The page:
Clara Barton, best known as the “Angel of the Battlefield” for her service to the wounded during the Civil War, and as the founder of the American Red Cross, devoted her time following the war to helping locate missing soldiers. In the spring of 1865, Barton began receiving correspondence from the families of the missing, asking for her assistance in finding information on the whereabouts of their loved ones. In response, she established the Office of Correspondence with the Friends of the Missing Men of the United States Army. The office researched, compiled, and distributed lists of the missing in the hope that war survivors with knowledge of the fate of fellow soldiers would report it to Barton and her staff.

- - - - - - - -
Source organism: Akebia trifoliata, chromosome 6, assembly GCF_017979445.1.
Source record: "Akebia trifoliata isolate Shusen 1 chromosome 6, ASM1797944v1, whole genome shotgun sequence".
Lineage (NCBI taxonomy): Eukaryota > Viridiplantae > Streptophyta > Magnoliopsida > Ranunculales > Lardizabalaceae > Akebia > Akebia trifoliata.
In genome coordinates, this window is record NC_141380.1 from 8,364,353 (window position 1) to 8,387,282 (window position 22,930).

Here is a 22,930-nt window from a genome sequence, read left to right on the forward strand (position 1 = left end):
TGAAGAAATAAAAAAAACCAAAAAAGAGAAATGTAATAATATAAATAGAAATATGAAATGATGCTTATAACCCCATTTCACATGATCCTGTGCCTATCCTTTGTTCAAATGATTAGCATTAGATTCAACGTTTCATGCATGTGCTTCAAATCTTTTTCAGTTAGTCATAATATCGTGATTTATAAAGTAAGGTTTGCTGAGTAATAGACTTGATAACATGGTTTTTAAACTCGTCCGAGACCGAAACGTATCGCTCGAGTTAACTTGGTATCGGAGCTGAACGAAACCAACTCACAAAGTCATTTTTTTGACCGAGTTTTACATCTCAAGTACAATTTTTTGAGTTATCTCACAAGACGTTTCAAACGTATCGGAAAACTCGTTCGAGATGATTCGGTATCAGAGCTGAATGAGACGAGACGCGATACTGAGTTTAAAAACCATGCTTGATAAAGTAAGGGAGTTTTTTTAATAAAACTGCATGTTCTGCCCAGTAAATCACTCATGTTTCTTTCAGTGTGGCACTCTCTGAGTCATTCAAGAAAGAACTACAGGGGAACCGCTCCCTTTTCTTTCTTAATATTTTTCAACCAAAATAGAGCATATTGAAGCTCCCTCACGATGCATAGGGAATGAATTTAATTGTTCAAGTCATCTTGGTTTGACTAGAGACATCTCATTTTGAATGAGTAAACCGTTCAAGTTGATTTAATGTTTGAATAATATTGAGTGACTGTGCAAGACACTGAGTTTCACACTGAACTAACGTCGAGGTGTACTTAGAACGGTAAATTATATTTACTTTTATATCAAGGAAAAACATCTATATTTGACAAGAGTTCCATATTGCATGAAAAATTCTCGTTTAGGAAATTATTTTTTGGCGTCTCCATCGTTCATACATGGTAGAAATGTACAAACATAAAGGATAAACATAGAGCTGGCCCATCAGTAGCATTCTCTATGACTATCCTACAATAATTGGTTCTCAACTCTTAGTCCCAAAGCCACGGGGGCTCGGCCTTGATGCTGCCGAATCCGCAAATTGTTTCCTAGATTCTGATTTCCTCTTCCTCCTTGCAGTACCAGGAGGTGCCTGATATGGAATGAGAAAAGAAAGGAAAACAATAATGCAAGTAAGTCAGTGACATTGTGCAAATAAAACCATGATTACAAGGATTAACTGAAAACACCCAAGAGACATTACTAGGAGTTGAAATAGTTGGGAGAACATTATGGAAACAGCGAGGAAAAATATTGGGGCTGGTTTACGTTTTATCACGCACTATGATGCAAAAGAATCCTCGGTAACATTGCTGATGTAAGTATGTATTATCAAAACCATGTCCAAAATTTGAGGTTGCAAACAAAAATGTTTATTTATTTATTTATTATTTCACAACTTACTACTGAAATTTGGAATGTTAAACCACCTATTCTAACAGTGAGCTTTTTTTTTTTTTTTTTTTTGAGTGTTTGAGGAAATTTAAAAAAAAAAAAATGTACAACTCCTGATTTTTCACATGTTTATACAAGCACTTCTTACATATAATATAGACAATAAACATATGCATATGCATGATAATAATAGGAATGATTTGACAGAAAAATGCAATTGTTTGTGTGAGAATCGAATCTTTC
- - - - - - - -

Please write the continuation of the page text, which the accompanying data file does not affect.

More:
Barton submitted this petition to Congress in February 1866, asking for an appropriation to continue her work. As she explained, “The intense anxiety and excitement amounting in many instances nearly to insanity which characterized there [sic] letters led me to regard this as the most poignant grief, and perhaps the most pressing necessity at that moment known to our people, prompting me at the same time to desire some means of relief.” The following month, Congress approved $15,000 in support of Barton’s efforts. When the office closed in 1867, it had responded to more than 63,000 letters and confirmed the fate of more than 22,000 soldiers.